Article by: Jane Marsh, Editor-in-Chief of Environment.co
The Tasmanian devil’s ferocious screams belie its size. Slightly heavier than a beagle, the world’s largest marsupial carnivore is still too small for most drivers to see until it’s too late. Vehicle strikes and devil facial tumor disease (DFTD) — a form of contagious cancer — are the leading causes of death in this iconic symbol of Tasmania. Now, biologists are racing the clock to preserve the endangered animal before it’s too late.
Early Extermination Efforts
Tasmanian devils used to roam both Tasmania and mainland Australia, but they went extinct on the mainland thousands of years ago for unknown reasons. The species survived only on the small island of Tasmania. Unfortunately, the first European settlers in Tasmania introduced a bounty for the animal because they believed it killed livestock. From 1830 to 1940, settlers hunted Tasmanian devils to the brink of extinction.
The marsupials became a protected species in 1941. Their population started to recover until the 1950s and 60s, when the government issued permits to capture or poison the animals due to complaints of livestock damage. People also killed Tasmanian devils for fear they carried Trichinella, a parasite that can infect humans.
However, scientific data emerged showing that Tasmanian devils rarely hunted livestock and could not transmit Trichinella to people. Additionally, people learned that the animals eat carrion that would otherwise attract mice and rats, which carry over 35 diseases worldwide. At last — in the 1990s — their numbers started to recover. But just when it seemed like Tasmanian devils were out of the woods, two new problems emerged.
Cancer isn’t a contagious disease in humans, but certain animal cancers can spread from one individual to another. Such is the case with devil facial tumor disease, which, true to its name, causes tumor growth in the faces of Tasmanian devils.
The condition is almost always fatal. It spreads easily because Tasmanian devils greet one another with facial bites, much like dogs nip at each other when playing. They also bite each other’s faces when fighting.
Biologists first discovered DFTD in 1996, and within just 20 years, the disease had killed 80% of all Tasmanian devils. It was a devastating blow to the species, and many people predicted it would go extinct within a few years.
Thankfully, that didn’t come to pass. Scientists are now hard at work on creating a vaccine for DFTD. They’ve also identified some individual Tasmanian devils who appear to be naturally resistant to the condition.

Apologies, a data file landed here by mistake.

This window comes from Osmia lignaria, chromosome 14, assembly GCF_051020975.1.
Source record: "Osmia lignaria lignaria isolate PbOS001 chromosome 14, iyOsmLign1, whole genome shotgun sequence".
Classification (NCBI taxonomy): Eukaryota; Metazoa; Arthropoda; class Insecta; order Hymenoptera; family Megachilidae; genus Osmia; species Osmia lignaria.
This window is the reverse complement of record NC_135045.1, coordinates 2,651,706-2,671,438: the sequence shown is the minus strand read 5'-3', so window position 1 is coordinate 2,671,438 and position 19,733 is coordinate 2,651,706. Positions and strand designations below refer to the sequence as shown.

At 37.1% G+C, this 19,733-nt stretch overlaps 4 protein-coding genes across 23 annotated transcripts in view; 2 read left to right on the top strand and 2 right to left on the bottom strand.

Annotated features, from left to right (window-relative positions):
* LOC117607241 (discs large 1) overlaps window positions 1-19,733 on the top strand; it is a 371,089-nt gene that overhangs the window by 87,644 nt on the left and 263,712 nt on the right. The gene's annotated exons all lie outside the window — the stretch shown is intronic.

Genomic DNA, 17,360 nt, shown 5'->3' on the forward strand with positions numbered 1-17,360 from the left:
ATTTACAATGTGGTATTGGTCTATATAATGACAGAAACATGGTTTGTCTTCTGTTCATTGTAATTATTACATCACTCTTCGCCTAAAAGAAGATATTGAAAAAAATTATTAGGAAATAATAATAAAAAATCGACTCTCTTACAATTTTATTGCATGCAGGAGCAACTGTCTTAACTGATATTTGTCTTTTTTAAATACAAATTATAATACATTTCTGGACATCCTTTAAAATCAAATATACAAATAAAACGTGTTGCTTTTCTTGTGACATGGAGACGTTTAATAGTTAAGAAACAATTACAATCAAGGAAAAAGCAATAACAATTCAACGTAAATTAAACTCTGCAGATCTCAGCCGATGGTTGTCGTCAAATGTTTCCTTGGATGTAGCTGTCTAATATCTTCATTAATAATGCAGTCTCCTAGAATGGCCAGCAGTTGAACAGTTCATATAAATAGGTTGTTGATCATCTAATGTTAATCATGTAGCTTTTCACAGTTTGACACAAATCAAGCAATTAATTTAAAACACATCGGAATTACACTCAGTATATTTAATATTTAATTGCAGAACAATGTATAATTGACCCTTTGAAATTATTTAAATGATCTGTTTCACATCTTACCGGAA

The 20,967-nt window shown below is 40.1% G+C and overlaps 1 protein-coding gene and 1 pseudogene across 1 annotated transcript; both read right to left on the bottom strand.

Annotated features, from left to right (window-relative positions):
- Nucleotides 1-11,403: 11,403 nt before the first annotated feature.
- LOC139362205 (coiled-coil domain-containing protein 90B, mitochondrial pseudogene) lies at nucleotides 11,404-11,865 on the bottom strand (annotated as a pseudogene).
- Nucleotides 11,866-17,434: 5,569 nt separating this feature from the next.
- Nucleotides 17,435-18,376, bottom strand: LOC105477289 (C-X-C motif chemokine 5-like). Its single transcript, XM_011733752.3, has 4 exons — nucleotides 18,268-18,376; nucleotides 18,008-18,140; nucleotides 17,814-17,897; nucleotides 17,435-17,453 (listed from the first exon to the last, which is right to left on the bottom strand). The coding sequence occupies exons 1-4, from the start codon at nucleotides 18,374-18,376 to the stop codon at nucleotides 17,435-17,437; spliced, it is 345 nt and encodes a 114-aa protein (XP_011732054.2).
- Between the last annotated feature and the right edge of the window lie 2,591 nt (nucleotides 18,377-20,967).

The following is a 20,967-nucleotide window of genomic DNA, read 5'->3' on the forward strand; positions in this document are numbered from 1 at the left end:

Additionally, many zoos and other conservation centers have bred insurance populations — groups of animals set aside for protection — of Tasmanian devils to ensure the species will survive even if DFTD destroys them in the wild. There are 42,100 species at risk of extinction according to the IUCN Red List, but insurance populations play a crucial role in their survival and in educating people about them.
Reducing Road Deaths
After DFTD, the leading cause of death for Tasmanian devils is getting hit by a car. Their small size and dark coloration make them hard for motorists to see, especially at night. Their love of carrion also attracts them to the roadkill lining many Tasmanian roads. Additionally, driving at high speeds makes it hard to brake in time to avoid hitting them.
The Tasmanian Devil Roadkill Project collects information about Tasmanian devils killed by cars. It aims to identify roadkill hotspots, monitor the persistence of the animals in the environment and reduce roadkill deaths.
The project’s managers encourage the public to submit Tasmanian devil roadkill sightings. They also educate people about how to avoid hitting the endangered animals. They advise drivers to slow down between dusk and dawn, especially in late spring and the end of summer when baby Tasmanian devils disperse to establish their own homes.
Playing Devil’s Advocate
The Tasmanian devil population isn’t likely to recover without human intervention. After all, it was human intervention that reduced its numbers in the first place. Between road deaths and DFTD, Tasmanian devils face an uphill battle for survival.
But their charismatic appearance, tenacious nature and role as Tasmania’s state animal greatly improve their odds, as do the conservation efforts from people working tirelessly to protect them. The haunting shrieks of this resilient animal still reverberate through Australia’s island state — and, with any luck, they won’t be reduced to echoes.